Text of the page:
When it comes to dietary fat intake, perhaps no one disagrees more on how much is too much or how much is too little than the American public and even modern health experts.
And what about healthy fats?
Everyone has their own opinion of what healthy fats are. Some recommend butter and some recommend almonds.
What should you believe?
Fat intake has been a controversial topic for years, but with conflicting scientific research on both sides of low fat and high fat, it’s easy to see how the American public is confused and why many have simply given up altogether.
So what are we supposed to do? What advice should we follow when it comes to our personal fat intake and how much is right for us?
- How We Got Fat: It Wasn’t the Fat!
- Here’s What You Need to Know About Fat Intake
- 1. Think of Healthy Fats as a Condiment, Not a Main Ingredient
- 2. Keep Portions of Added Fats to 1-2 tablespoons at Meals at the Most
- 3. Focus More on Fruits, Vegetables, and Whole Grains at Meals
- 4. Don’t Think Fat-Free Means Zero Calorie
- What’s your take on dietary fat? Have anything else you’d like to share? Let me know in the comments below!
Table of Contents
It’s true that a low-fat diet was one reason America’s sugar intake went up in the late 1980’s.
With diet products coming out of the woodwork, sugar was put into anything that was fat-free, low-fat, and artificially flavored.
In other words, the fat was taken out of the foods and the junk food ingredients went up!
Sugar and fat can both be detrimental to our health, so exchanging one for the other doesn’t make much sense when it comes to packaged foods.
The real problem was an increase from calories, regardless of whether they’re from fat-free candy or sugar-free butter.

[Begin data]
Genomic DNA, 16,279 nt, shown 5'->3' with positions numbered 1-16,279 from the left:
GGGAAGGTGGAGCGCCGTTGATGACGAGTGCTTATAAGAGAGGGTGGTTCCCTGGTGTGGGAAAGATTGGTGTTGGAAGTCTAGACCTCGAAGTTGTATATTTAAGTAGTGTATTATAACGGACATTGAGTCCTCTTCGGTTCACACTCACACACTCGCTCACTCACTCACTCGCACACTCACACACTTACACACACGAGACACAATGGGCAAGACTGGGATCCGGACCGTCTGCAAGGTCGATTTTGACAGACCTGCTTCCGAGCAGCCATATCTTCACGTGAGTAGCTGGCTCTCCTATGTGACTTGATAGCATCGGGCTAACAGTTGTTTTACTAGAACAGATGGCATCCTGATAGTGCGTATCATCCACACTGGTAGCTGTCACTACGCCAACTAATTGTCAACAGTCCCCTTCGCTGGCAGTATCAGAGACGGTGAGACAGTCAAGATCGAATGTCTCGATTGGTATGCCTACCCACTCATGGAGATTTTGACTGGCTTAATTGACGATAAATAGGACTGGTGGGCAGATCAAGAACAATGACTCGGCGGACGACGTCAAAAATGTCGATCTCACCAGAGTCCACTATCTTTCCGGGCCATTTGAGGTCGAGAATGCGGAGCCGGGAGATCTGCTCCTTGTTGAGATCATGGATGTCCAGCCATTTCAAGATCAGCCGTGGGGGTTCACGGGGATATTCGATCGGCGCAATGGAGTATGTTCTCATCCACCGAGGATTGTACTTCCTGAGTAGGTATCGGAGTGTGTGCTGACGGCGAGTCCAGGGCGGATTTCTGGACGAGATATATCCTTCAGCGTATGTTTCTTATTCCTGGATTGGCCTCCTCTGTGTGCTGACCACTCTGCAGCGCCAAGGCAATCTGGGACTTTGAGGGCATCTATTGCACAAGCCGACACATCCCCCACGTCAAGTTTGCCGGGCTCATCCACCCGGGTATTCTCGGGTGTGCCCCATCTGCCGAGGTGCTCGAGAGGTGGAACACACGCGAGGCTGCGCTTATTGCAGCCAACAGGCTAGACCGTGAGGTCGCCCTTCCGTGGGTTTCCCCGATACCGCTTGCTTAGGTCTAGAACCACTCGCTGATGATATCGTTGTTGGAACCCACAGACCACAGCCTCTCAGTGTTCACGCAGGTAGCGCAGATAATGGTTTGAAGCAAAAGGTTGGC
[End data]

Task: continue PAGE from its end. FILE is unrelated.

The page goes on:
But what about whole foods? What about nuts, seeds, olives, olive oil, and even eggs and cheese? Is fat harmful, or is butter really back?
Too much is not healthy and too little is not healthy. After that, it’s up to you, your body, and you looking into the research for yourself to see what the science says about eating fat and how much is enough for your personal body.
Until you get the hang of things, however, here are 10 tips you can take advantage of and some facts that may help you decide how much fat is right for you and what a good amount of fat at each meal might look like to start with.
One healthy way to approach fat is to look at it like your daily treat. View it that way, not as something you necessarily have to work to include. It’s difficult to eat 5 servings of veggies at one meal without feeling full quickly, but try eating 5 tablespoons of oil or 5 servings of nuts. That’s not as hard, right?
High-fat foods don’t take up much room in our stomachs, and therefore, we don’t feel as full as quickly as we would eating more produce.
Many foods have natural amounts of fat, so even if you didn’t add any fat to your meal from high-fat foods, such as nuts or olive oil, you’d still get some fat from grains, legumes, and most proteins.
Avocados are also a fruit that’s full of fat, as is acai puree and fiber-rich foods such as flax and chia. Oats even have omega-3 fatty acids and are one of the higher fat grains of all.
When it comes to added fats like almond butter or peanut butter, you don’t need to eat a lot at one time to experience the benefits from their satiety factors and heart-healthy benefits.
What about foods such as dark chocolate, you might ask?
Portion size is key.
Instead of focusing on fat at each meal, focus on fruits, vegetables and whole grains.
Then add in small amounts of items such as avocados, nuts, and seeds and see how you feel.
From there you can choose denser options, but base your diet off of the basic foods shown to be the most beneficial for your health.
Fat-free foods still have calories, so keep that in mind when making food choices.
So use your intuition and keep an eye on your portion sizes. If you’re serious about making a major change to your physique, consider tracking your diet as well.